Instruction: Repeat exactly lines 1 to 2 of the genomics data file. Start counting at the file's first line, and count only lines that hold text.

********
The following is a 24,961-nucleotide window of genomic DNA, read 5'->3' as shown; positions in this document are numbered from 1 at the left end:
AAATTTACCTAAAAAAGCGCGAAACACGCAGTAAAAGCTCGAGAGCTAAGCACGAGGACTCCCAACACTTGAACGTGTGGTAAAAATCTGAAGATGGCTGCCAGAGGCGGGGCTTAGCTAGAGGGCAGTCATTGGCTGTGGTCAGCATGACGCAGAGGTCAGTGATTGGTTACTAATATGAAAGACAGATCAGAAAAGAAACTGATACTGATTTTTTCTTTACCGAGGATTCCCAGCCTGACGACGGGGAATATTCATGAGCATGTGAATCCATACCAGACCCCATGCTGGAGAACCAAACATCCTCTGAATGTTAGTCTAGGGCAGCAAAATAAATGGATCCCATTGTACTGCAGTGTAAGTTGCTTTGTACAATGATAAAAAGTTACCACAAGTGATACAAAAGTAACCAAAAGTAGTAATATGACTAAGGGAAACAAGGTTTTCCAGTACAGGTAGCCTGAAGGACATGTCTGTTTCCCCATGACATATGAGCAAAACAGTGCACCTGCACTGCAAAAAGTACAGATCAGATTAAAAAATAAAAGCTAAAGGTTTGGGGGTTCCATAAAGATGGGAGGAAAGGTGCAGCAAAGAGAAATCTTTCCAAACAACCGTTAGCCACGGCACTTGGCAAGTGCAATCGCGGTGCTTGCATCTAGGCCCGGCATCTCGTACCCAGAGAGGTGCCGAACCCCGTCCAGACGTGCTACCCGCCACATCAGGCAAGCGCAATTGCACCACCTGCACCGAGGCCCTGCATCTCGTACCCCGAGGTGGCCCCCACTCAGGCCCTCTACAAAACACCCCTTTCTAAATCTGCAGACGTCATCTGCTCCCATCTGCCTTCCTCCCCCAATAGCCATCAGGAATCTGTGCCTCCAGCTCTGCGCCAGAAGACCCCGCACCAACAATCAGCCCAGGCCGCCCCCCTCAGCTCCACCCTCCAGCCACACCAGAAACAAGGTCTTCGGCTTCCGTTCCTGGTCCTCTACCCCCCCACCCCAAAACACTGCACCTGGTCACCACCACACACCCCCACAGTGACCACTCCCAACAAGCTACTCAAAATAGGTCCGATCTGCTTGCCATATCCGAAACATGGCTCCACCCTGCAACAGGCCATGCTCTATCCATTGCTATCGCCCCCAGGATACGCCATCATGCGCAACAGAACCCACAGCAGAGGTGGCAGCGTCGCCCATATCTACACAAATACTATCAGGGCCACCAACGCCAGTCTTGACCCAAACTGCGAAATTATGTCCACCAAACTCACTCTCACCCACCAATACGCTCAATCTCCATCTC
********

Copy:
The following is a 24,961-nucleotide window of genomic DNA, read 5'->3' as shown; positions in this document are numbered from 1 at the left end:
AAATTTACCTAAAAAAGCGCGAAACACGCAGTAAAAGCTCGAGAGCTAAGCACGAGGACTCCCAACACTTGAACGTGTGGTAAAAATCTGAAGATGGCTGCCAGAGGCGGGGCTTAGCTAGAGGGCAGTCATTGGCTGTGGTCAGCATGACGCAGAGGTCAGTGATTGGTTACTAATATGAAAGACAGATCAGAAAAGAAACTGATACTGATTTTTTCTTTACCGAGGATTCCCAGCCTGACGACGGGGAATATTCATGAGCATGTGAATCCATACCAGACCCCATGCTGGAGAACCAAACATCCTCTGAATGTTAGTCTAGGGCAGCAAAATAAATGGATCCCATTGTACTGCAGTGTAAGTTGCTTTGTACAATGATAAAAAGTTACCACAAGTGATACAAAAGTAACCAAAAGTAGTAATATGACTAAGGGAAACAAGGTTTTCCAGTACAGGTAGCCTGAAGGACATGTCTGTTTCCCCATGACATATGAGCAAAACAGTGCACCTGCACTGCAAAAAGTACAGATCAGATTAAAAAATAAAAGCTAAAGGTTTGGGGGTTCCATAAAGATGGGAGGAAAGGTGCAGCAAAGAGAAATCTTTCCAAACAACCGTTAGCCACGGCACTTGGCAAGTGCAATCGCGGTGCTTGCATCTAGGCCCGGCATCTCGTACCCAGAGAGGTGCCGAACCCCGTCCAGACGTGCTACCCGCCACATCAGGCAAGCGCAATTGCACCACCTGCACCGAGGCCCTGCATCTCGTACCCCGAGGTGGCCCCCACTCAGGCCCTCTACAAAACACCCCTTTCTAAATCTGCAGACGTCATCTGCTCCCATCTGCCTTCCTCCCCCAATAGCCATCAGGAATCTGTGCCTCCAGCTCTGCGCCAGAAGACCCCGCACCAACAATCAGCCCAGGCCGCCCCCCTCAGCTCCACCCTCCAGCCACACCAGAAACAAGGTCTTCGGCTTCCGTTCCTGGTCCTCTACCCCCCCACCCCAAAACACTGCACCTGGTCACCACCACACACCCCCACAGTGACCACTCCCAACAAGCTACTCAAAATAGGTCCGATCTGCTTGCCATATCCGAAACATGGCTCCACCCTGCAACAGGCCATGCTCTATCCATTGCTATCGCCCCCAGGATACGCCATCATGCGCAACAGAACCCACAGCAGAGGTGGCAGCGTCGCCCATATCTACACAAATACTATCAGGGCCACCAACGCCAGTCTTGACCCAAACTGCGAAATTATGTCCACCAAACTCACTCTCACCCACCAATACGCTCAATCTCCATCTC